The easiest way to become a faster runner may be to change the way you breathe. According to a recent study on coupled breathing also known as “locomotor-respiratory coupling,” or, in English, breathing in a set pattern along with stride, the practice can reduce the amount of work muscles have to do during a run.
In the study, 14 runners of varying skills levels were measured on treadmills. Some runners ran with regular breathing patterns while the others ran with coupled breathing. The runners who kept track of their breathing patterns, it turned out, had better airflow dynamics and used less energy to breathe than their unpatterned counterparts.
Having a pattern for breathing while running clearly helps efficiency, but what that pattern looks like is matter of personal preference. The method adapted by the runners in the study was two steps per inhale and two per exhale for a fast pace. This pattern allows runners to breath often and regularly. “I call it 2-2 breathing,” says Olympic running coach Jack Daniels. “[It’s] something that about 86 percent of the good runners I have tested tend to do.” For more leisurely jogs, Daniels recommends a 3-3 pattern.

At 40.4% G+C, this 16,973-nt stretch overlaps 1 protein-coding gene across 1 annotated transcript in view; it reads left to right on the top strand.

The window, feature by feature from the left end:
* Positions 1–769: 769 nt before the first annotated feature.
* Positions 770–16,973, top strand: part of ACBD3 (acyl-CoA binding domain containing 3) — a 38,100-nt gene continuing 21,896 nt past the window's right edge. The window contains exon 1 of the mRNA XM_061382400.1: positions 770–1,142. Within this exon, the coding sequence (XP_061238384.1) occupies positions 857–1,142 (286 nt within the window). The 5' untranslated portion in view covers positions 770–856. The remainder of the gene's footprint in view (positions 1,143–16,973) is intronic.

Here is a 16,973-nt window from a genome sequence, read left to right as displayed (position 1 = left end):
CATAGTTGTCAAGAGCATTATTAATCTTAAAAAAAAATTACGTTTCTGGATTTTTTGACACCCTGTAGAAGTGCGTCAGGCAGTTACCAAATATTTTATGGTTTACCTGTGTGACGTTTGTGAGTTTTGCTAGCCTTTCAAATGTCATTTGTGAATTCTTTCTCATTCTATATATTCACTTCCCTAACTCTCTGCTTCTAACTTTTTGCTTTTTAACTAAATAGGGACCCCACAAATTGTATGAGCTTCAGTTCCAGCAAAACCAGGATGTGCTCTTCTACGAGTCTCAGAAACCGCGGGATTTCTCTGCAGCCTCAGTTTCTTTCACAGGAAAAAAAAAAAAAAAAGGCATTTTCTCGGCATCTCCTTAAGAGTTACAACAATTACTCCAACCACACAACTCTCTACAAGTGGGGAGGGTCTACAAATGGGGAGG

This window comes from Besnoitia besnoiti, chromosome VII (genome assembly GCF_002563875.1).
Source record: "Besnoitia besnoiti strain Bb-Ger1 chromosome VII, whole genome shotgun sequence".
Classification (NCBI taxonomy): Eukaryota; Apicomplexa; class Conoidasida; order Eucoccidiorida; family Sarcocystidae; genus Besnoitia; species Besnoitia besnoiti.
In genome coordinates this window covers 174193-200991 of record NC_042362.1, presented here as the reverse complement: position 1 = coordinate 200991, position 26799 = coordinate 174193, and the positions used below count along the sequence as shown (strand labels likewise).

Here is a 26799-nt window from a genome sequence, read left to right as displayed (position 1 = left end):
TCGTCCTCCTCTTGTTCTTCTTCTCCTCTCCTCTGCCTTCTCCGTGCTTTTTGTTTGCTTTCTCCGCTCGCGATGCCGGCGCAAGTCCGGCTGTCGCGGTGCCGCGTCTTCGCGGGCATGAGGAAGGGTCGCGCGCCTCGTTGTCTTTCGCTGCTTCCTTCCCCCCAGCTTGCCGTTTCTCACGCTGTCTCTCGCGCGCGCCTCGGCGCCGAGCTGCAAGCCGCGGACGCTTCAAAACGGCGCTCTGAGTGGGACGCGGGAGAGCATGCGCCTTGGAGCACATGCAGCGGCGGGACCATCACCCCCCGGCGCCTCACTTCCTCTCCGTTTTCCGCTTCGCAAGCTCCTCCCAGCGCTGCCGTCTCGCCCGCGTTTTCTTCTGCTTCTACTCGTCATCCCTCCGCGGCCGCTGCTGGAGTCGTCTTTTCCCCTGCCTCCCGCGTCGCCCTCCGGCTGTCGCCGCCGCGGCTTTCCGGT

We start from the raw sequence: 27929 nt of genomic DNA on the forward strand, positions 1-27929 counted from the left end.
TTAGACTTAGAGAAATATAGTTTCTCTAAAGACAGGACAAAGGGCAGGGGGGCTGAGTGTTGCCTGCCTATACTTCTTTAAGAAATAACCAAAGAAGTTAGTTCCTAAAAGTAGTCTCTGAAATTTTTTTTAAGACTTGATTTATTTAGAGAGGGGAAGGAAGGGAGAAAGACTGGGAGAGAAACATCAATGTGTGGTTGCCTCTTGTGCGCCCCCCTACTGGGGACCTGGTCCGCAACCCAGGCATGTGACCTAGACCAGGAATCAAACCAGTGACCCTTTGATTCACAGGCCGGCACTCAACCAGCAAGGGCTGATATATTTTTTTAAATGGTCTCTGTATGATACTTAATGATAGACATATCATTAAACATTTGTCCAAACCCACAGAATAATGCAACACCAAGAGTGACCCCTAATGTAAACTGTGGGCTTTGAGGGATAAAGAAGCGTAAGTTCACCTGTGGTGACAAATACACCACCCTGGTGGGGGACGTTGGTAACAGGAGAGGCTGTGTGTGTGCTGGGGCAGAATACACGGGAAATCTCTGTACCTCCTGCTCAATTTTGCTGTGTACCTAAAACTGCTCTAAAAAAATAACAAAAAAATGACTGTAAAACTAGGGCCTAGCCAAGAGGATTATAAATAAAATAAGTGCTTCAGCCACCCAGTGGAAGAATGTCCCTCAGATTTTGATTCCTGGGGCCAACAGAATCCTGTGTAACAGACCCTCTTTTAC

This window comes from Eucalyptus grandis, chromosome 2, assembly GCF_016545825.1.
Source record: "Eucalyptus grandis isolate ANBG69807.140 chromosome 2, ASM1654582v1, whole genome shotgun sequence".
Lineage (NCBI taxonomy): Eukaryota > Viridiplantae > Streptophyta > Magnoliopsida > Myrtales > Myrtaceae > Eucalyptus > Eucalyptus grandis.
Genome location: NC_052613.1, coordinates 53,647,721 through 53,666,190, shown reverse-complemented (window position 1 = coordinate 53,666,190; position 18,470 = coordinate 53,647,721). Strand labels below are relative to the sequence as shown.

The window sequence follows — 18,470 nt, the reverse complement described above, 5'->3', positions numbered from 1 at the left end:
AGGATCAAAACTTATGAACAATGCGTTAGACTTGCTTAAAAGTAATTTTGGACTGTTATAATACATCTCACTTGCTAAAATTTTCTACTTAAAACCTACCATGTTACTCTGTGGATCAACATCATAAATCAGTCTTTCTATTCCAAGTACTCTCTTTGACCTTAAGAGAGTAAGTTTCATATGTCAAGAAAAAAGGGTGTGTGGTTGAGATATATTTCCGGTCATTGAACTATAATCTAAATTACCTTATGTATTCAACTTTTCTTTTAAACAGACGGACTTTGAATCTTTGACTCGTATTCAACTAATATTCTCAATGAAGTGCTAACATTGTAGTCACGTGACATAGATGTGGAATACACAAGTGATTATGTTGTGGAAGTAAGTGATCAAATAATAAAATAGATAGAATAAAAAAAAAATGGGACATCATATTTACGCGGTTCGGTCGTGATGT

Some runners mix it up even more, taking three steps during exhalation, but just two steps during inhalation. This has the advantage of alternating the foot that hits the ground when you breathe out – which has been shown to make greater impact on the front leg.
Besides helping you run faster, breathing with a pattern can help you run longer. “Rhythmic breathing can help reduce fatigue of respiratory muscles in endurance running,” says study author Monica Daley of Royal Veterinary College in Hertfordshire, U.K., “which could improve endurance performance and, quite possibly, reduce injury risk.”
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